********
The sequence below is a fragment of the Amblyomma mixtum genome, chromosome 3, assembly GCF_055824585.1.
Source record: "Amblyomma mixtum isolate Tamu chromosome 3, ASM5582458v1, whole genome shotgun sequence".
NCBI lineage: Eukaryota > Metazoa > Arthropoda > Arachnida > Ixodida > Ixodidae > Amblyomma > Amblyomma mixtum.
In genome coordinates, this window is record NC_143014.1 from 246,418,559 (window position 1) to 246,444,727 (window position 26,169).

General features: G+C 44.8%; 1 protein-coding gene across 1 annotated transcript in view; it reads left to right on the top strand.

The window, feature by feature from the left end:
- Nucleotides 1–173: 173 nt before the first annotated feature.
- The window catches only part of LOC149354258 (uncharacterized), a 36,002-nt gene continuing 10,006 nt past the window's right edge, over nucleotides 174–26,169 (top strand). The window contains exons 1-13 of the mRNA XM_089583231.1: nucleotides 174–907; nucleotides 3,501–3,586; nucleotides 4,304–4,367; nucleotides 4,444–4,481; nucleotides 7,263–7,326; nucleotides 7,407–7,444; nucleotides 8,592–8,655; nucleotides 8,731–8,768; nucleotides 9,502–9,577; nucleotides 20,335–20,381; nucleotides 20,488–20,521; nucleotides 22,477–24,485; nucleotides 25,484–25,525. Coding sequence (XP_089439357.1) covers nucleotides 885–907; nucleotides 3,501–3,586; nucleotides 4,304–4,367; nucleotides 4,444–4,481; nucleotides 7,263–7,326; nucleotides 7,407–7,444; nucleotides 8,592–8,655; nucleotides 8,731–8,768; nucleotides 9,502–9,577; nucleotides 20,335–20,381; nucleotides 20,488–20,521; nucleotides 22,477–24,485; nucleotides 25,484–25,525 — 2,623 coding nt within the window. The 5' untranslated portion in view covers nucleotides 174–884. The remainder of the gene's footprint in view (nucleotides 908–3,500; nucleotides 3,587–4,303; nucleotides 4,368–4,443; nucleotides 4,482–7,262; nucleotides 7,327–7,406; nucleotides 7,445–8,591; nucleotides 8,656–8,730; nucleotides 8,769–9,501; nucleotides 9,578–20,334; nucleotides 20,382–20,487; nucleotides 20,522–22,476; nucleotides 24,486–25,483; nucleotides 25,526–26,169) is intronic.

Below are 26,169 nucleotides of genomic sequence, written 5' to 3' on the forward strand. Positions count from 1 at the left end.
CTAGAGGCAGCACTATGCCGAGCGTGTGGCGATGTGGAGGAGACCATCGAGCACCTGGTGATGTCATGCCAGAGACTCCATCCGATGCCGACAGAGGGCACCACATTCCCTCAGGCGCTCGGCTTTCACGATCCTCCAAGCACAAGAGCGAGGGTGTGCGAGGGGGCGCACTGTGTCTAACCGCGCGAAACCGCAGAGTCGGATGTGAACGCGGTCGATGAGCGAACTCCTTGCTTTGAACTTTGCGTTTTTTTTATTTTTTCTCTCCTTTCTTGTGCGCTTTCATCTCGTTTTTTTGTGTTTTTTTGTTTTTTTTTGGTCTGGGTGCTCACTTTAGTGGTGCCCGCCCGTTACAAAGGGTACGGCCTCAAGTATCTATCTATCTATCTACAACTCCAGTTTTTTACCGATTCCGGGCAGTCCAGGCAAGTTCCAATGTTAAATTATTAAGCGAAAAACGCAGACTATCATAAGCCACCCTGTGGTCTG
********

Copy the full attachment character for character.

The sequence below is a fragment of the Amblyomma mixtum genome, chromosome 3, assembly GCF_055824585.1.
Source record: "Amblyomma mixtum isolate Tamu chromosome 3, ASM5582458v1, whole genome shotgun sequence".
NCBI lineage: Eukaryota > Metazoa > Arthropoda > Arachnida > Ixodida > Ixodidae > Amblyomma > Amblyomma mixtum.
In genome coordinates, this window is record NC_143014.1 from 246,418,559 (window position 1) to 246,444,727 (window position 26,169).

General features: G+C 44.8%; 1 protein-coding gene across 1 annotated transcript in view; it reads left to right on the top strand.

The window, feature by feature from the left end:
- Nucleotides 1–173: 173 nt before the first annotated feature.
- The window catches only part of LOC149354258 (uncharacterized), a 36,002-nt gene continuing 10,006 nt past the window's right edge, over nucleotides 174–26,169 (top strand). The window contains exons 1-13 of the mRNA XM_089583231.1: nucleotides 174–907; nucleotides 3,501–3,586; nucleotides 4,304–4,367; nucleotides 4,444–4,481; nucleotides 7,263–7,326; nucleotides 7,407–7,444; nucleotides 8,592–8,655; nucleotides 8,731–8,768; nucleotides 9,502–9,577; nucleotides 20,335–20,381; nucleotides 20,488–20,521; nucleotides 22,477–24,485; nucleotides 25,484–25,525. Coding sequence (XP_089439357.1) covers nucleotides 885–907; nucleotides 3,501–3,586; nucleotides 4,304–4,367; nucleotides 4,444–4,481; nucleotides 7,263–7,326; nucleotides 7,407–7,444; nucleotides 8,592–8,655; nucleotides 8,731–8,768; nucleotides 9,502–9,577; nucleotides 20,335–20,381; nucleotides 20,488–20,521; nucleotides 22,477–24,485; nucleotides 25,484–25,525 — 2,623 coding nt within the window. The 5' untranslated portion in view covers nucleotides 174–884. The remainder of the gene's footprint in view (nucleotides 908–3,500; nucleotides 3,587–4,303; nucleotides 4,368–4,443; nucleotides 4,482–7,262; nucleotides 7,327–7,406; nucleotides 7,445–8,591; nucleotides 8,656–8,730; nucleotides 8,769–9,501; nucleotides 9,578–20,334; nucleotides 20,382–20,487; nucleotides 20,522–22,476; nucleotides 24,486–25,483; nucleotides 25,526–26,169) is intronic.

Below are 26,169 nucleotides of genomic sequence, written 5' to 3' on the forward strand. Positions count from 1 at the left end.
CTAGAGGCAGCACTATGCCGAGCGTGTGGCGATGTGGAGGAGACCATCGAGCACCTGGTGATGTCATGCCAGAGACTCCATCCGATGCCGACAGAGGGCACCACATTCCCTCAGGCGCTCGGCTTTCACGATCCTCCAAGCACAAGAGCGAGGGTGTGCGAGGGGGCGCACTGTGTCTAACCGCGCGAAACCGCAGAGTCGGATGTGAACGCGGTCGATGAGCGAACTCCTTGCTTTGAACTTTGCGTTTTTTTTATTTTTTCTCTCCTTTCTTGTGCGCTTTCATCTCGTTTTTTTGTGTTTTTTTGTTTTTTTTTGGTCTGGGTGCTCACTTTAGTGGTGCCCGCCCGTTACAAAGGGTACGGCCTCAAGTATCTATCTATCTATCTACAACTCCAGTTTTTTACCGATTCCGGGCAGTCCAGGCAAGTTCCAATGTTAAATTATTAAGCGAAAAACGCAGACTATCATAAGCCACCCTGTGGTCTG